Internals, Testing Methodology and System Setup
Time to void several warranties at once:
The SSD 320 and SSD 710 are virtually identical with the only real differences lying *inside* the chips in the form of enterprise firmware with built-in overprovisioning and high endurance capabilities.
The DC S3500 and S3700 are also nearly identical, with the main differences being the type of flash memory used. The S3700 is short one RAM device as it is a lower capacity unit. RAM is not used for buffering of data, but maintaining the table used to map logical sectors to physical flash memory addresses. Such a map is a requirement of all modern SSDs, as it is how they implement write combination and wear leveling.
Another shot of the front of the two newest DC units.
At the rear we see another 8 surface mount packages mated with additional supporting power electronics.
In this shot we see the solid state capacitors (left) used on the SSD 310 and 710 Series as compared to the electrolytics used on the SSD 910 (above) and DC S3500/3700 Series (right).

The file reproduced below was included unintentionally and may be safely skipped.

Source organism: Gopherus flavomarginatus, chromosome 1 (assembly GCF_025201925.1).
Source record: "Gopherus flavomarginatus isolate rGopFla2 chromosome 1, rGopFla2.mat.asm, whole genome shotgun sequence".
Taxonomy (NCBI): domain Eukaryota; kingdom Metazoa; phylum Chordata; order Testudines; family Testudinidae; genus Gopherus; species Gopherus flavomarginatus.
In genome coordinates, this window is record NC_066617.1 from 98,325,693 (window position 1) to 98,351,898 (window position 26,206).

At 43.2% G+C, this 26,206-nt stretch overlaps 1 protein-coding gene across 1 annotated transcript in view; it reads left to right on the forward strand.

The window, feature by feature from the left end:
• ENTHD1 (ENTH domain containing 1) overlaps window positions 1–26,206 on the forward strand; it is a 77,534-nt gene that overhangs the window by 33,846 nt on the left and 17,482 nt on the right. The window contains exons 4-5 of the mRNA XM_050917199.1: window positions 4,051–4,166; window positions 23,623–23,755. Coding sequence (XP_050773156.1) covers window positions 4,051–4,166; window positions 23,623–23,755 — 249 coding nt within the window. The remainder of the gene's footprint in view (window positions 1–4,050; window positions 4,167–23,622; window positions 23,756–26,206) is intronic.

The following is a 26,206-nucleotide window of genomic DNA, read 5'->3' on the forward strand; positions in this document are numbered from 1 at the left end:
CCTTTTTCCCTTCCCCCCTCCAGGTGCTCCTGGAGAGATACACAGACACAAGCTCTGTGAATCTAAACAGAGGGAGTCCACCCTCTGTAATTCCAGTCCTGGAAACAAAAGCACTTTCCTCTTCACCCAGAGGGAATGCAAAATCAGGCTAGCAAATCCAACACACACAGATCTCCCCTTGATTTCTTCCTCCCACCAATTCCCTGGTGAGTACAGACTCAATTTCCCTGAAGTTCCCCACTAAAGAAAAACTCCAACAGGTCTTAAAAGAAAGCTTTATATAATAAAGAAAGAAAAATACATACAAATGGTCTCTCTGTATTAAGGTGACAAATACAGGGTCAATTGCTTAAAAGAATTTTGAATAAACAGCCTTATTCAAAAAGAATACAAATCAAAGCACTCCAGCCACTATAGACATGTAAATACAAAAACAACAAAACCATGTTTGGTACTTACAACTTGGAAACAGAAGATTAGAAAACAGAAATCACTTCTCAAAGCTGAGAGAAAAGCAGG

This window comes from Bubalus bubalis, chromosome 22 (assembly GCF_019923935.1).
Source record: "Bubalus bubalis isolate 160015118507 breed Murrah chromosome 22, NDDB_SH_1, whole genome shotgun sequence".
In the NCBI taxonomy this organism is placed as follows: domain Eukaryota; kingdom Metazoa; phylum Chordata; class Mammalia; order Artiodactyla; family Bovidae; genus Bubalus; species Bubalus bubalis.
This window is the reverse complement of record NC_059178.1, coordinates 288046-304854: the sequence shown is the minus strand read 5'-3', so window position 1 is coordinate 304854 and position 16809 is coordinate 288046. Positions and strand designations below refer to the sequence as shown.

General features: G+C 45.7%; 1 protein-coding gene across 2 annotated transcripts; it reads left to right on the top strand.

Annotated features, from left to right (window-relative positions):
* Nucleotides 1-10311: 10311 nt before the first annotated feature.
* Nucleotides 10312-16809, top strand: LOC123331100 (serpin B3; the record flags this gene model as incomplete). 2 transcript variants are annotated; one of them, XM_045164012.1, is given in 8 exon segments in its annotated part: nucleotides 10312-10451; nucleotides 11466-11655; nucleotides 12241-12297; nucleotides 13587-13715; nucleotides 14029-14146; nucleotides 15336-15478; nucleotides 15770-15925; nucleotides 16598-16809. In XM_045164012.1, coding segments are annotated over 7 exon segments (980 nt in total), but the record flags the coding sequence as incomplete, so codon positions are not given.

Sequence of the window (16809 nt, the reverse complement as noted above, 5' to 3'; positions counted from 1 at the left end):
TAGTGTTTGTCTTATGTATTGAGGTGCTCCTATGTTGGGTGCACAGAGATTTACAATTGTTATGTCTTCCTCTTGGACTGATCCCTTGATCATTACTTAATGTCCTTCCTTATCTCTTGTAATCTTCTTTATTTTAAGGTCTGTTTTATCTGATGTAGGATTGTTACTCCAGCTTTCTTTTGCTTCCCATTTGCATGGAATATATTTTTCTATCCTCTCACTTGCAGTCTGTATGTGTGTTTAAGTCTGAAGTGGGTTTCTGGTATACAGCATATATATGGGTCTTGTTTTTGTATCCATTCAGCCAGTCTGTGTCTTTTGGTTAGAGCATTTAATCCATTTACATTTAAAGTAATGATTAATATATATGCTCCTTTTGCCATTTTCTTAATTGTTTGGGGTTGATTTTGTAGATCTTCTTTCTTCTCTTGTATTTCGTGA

Our tests are a mix of synthetic and real-world benchmarks. PCMark, IOMeter, HDTach, HDTune, Yapt and our custom File Copy test round out the selection to cover just about all bases. If you have any questions about our tests just drop into the Storage Forum and we'll help you out!
Test System Setup
We currently employ a pair of testbeds. Our trusty Z68 SandyBridge testbed sits along side a newer ASUS P8Z77-V Pro/Thunderbolt.Results between both boards have been +/- 2% of each other – well within the best data scatter of a typical benchmark.
PC Perspective would like to thank ASUS, Corsair, and Kingston for supplying some of the components of our test rigs.
|Hard Drive Test System Setup|
|CPU||Intel Core i5-2500K|
|Motherboard||Asus P8Z68-V Pro|
|Memory||Kingston HyperX 4GB DDR3-2133 CL9|
|Hard Drive||G.Skill 32GB SLC SSD|
|Video Card||Intel® HD Graphics 3000|
|Power Supply||Corsair CMPSU-650TX|
|Operating System||Windows 7 X64|
- PCPer File Copy Test